GIVIT was approached by the City of Gold Coast to be the platform for the appeal, after an interagency meeting including Queensland Health and Red Cross determined a need for a public appeal.

Five people make up the Independent Distribution Committee:

– Catherine O’Sullivan, Pro-Vice Chancellor, Pathways and partnerships, Bond University
– Brooke Denholder, City of Gold Coast
– Leisa Bourne, Director, Red Cross, Queensland
– Rob Borbidge, Former Queensland Premier
– Greg Goebel, Chairman of the Board at GIVIT

Catherine O’Sullivan is the committee chair and sole spokesperson on behalf of the committee.

The Independent Distribution Committee will distribute 100% of the funds received by the GIVIT Gold Coast Appeal to those directly impacted by the tragedy at Dreamworld.

GIVIT will not charge any administration fee or other costs relating to funds received through its Gold Coast Appeal.
Red Cross is not running an appeal or collecting other funds for the tragic incident.

Dreamworld has announced it will be donating proceeds from its proposed public Memorial Day to Australian Red Cross. Ardent’s CEO will also be donating $167,500. Red Cross has confirmed 100% of these funds will be used to provide assistance to people affected.

The funds donated to Red Cross by Dreamworld / Ardent and those raised through the GIVIT Appeal will all be distributed through the Independent Distribution Committee.

For further enquiries contact GIVIT’s Media Advisor, Ash Moore on

An Independent Appeal Distribution Committee is currently being established to manage funds received through the official Gold Coast Appeal to support the families who lost loved ones during the Dreamworld tragedy.

GIVIT, on behalf of City of Gold Coast, is collecting funds for the official Gold Coast Appeal through its website

GIVIT, a national not for profit, is funded by the Queensland Government to manage donations and services in times of disaster. Therefore GIVIT has not, and will not, charge any administration fees or claim costs associated with the management of the Appeal.

How are funds being distributed?

The funds are being distributed on the advice and guidance of an Independent Appeal Distribution Committee currently being established.

This committee will be led by an independent chair, Bond University Pro Vice Chancellor, Catherine O’Sullivan, to oversee a fair, timely and effective distribution of funds. The committee will also consist of local organisations, council and experts including; City of Gold Coast, Australian Red Cross, GIVIT and other Gold Coast representatives.

100% of all funds received by GIVIT through the Appeal will be directed to support the families affected by the Dreamworld tragedy.

The committee will prioritise immediate support for the families of the four people who were tragically killed and two children injured. The committee is aware families have immediate needs and is meeting as soon as possible to work towards an initial distribution to meet those needs.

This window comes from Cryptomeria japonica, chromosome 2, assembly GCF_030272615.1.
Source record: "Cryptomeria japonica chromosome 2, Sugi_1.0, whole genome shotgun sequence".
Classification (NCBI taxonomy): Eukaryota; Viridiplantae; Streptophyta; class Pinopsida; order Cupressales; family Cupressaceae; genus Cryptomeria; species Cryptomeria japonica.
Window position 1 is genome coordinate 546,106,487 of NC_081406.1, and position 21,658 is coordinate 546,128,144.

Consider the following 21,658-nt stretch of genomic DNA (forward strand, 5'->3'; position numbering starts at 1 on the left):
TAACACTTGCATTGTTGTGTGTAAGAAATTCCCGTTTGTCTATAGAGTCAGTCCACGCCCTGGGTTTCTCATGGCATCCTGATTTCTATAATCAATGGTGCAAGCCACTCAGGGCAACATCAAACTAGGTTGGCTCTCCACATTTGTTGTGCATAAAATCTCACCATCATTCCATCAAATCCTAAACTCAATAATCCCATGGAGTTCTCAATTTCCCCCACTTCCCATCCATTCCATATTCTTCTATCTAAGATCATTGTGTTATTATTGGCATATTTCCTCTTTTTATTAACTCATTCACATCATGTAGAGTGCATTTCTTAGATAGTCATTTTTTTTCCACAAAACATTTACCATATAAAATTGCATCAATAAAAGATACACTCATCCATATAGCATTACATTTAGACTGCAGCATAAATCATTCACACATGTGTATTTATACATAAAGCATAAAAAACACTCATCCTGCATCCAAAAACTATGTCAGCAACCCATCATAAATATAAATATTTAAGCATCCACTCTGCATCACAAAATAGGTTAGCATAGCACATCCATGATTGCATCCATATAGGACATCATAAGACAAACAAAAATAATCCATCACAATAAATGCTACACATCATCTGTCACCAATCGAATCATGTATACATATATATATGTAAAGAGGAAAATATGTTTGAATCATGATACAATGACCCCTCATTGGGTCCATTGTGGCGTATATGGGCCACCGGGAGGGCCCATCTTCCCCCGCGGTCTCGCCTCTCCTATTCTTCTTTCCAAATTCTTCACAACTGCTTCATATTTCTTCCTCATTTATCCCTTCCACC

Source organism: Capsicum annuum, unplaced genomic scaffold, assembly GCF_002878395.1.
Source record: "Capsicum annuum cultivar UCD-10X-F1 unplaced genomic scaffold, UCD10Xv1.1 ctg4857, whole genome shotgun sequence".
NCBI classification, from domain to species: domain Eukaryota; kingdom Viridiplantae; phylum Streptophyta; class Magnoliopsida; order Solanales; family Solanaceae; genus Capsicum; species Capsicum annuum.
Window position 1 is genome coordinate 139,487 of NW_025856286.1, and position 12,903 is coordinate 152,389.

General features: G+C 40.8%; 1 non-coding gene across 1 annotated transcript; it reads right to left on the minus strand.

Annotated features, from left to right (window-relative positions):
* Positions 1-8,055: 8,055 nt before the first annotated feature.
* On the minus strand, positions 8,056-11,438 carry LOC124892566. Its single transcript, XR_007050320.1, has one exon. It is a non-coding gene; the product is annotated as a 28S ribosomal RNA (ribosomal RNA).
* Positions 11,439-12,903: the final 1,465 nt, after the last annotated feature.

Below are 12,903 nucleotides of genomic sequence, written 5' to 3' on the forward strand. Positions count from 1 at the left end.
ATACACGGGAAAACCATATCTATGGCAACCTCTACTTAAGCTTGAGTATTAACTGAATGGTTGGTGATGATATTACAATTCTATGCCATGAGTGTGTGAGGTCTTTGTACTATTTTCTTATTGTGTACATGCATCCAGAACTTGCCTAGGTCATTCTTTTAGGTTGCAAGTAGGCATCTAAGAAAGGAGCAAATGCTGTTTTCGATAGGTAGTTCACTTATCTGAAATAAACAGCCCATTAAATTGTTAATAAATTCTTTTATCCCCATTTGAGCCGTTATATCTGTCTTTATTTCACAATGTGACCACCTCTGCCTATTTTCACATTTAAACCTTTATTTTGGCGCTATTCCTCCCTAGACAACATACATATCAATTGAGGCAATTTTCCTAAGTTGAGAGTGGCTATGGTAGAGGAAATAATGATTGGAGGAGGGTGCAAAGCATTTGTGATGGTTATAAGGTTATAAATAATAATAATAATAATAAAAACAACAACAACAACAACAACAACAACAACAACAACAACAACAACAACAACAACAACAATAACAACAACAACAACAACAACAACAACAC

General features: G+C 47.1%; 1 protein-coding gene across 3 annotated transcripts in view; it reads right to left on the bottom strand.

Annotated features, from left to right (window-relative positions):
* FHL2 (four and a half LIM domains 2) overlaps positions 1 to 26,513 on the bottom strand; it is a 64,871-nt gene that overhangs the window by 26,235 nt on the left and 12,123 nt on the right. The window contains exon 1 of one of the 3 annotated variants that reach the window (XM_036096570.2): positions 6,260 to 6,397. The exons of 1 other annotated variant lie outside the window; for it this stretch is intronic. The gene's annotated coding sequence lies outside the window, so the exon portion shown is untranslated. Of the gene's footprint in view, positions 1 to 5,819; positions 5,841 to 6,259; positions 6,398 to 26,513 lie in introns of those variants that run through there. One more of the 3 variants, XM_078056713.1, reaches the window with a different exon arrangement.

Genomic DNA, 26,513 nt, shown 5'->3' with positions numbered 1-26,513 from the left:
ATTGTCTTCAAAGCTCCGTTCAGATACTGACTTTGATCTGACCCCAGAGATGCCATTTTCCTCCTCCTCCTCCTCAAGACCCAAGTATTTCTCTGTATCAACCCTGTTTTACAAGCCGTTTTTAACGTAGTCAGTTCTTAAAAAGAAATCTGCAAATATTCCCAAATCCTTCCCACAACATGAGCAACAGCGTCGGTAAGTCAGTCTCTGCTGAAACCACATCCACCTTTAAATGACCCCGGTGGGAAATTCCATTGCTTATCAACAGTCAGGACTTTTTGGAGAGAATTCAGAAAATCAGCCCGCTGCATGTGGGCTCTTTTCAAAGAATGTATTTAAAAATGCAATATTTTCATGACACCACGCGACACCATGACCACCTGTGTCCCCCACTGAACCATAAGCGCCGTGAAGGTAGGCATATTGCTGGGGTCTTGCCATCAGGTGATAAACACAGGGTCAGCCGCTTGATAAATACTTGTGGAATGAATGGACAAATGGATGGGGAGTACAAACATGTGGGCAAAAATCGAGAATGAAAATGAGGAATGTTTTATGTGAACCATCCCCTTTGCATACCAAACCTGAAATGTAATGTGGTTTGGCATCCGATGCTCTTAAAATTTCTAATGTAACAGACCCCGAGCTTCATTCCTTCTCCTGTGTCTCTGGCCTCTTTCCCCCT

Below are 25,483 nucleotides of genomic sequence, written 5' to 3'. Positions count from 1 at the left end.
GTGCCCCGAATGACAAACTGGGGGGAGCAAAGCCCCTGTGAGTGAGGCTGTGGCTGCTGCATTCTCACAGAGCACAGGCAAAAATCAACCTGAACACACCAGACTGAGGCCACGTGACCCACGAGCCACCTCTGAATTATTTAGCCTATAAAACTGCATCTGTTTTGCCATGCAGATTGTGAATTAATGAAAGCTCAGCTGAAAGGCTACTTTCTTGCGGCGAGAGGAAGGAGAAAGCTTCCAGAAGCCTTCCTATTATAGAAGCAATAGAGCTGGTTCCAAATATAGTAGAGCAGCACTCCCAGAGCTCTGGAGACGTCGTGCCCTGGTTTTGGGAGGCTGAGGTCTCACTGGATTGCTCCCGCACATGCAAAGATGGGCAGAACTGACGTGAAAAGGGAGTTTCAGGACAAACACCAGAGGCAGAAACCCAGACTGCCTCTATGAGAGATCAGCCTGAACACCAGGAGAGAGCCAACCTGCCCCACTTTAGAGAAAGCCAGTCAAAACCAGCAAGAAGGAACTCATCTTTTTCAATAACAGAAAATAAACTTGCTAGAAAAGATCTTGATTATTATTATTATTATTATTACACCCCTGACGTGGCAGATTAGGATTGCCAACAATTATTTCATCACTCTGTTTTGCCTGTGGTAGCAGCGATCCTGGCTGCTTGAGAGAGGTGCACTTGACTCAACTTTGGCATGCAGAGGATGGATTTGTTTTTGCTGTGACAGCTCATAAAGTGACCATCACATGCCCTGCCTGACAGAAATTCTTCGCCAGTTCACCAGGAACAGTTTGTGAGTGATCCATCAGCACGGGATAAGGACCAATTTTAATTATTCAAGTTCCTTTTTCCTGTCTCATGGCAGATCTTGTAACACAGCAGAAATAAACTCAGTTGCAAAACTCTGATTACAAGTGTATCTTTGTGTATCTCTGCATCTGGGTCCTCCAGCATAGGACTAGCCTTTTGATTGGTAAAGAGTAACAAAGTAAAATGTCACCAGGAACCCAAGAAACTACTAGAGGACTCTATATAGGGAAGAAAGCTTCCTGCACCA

More than $101,900 has been pledged to GIVIT’s official Gold Coast Appeal, thanks largely to $100,000 pledged by 10 businesses and organisations on the Gold Coast.

Dreamworld has announced it will be donating proceeds from its proposed public Memorial Day to Australian Red Cross. Ardent Leisure’s CEO will also be donating $167,500 through the Memorial Day.

Red Cross, which is not running an appeal or collecting other funds for the tragic incident, has confirmed 100% of the funds received via Dreamworld will be used to provide assistance to people affected. These funds will be distributed through the Independent Appeal Distribution Committee with priority given to the families directly impacted.

Donations can still be made via GIVIT’s website,, or people can donate via any local Westpac branch in person by requesting to make a donation to ‘GIVIT’s Gold Coast Appeal’.

GIVIT is looking forward to working with the Gold Coast community to support the long term recovery of those severely impacted by this tragic event.

For more information or interviews please contact Ash Moore, GIVIT’s Media Advisor on

Australians wanting to assist people affected by the tragedy at Dreamworld on the Gold Coast by donating funds, are being urged to go to

Working with a range of partner and government organisations, Australian charity GIVIT is managing donations to assist after this terrible incident.

GIVIT CEO, Juliette Wright, said GIVIT’s website is an easy, quick and effective way of donating directly to those in need.

“News of this tragic incident shocked everyone at GIVIT just as it shocked Australians all over the country,” Mrs Wright said. “We are working with a range of partners to manage donations following this tragedy on their behalf using our website

“We know from past events Australians are incredibly generous and want to help the families who have been left devastated. GIVIT channels this generosity and lets people know exactly what is required so front line services aren’t inundated by donations they don’t need.

“After the explosion at the Serves You Right Café in Ravenshoe, GIVIT facilitated the donation of more than $800,000 in funds.

“The online platform removes the administrative and financial burden for councils and charities as well saving valuable resources for critical activities.

People can give money via GIVIT’S website of which 100% will go directly to those affected.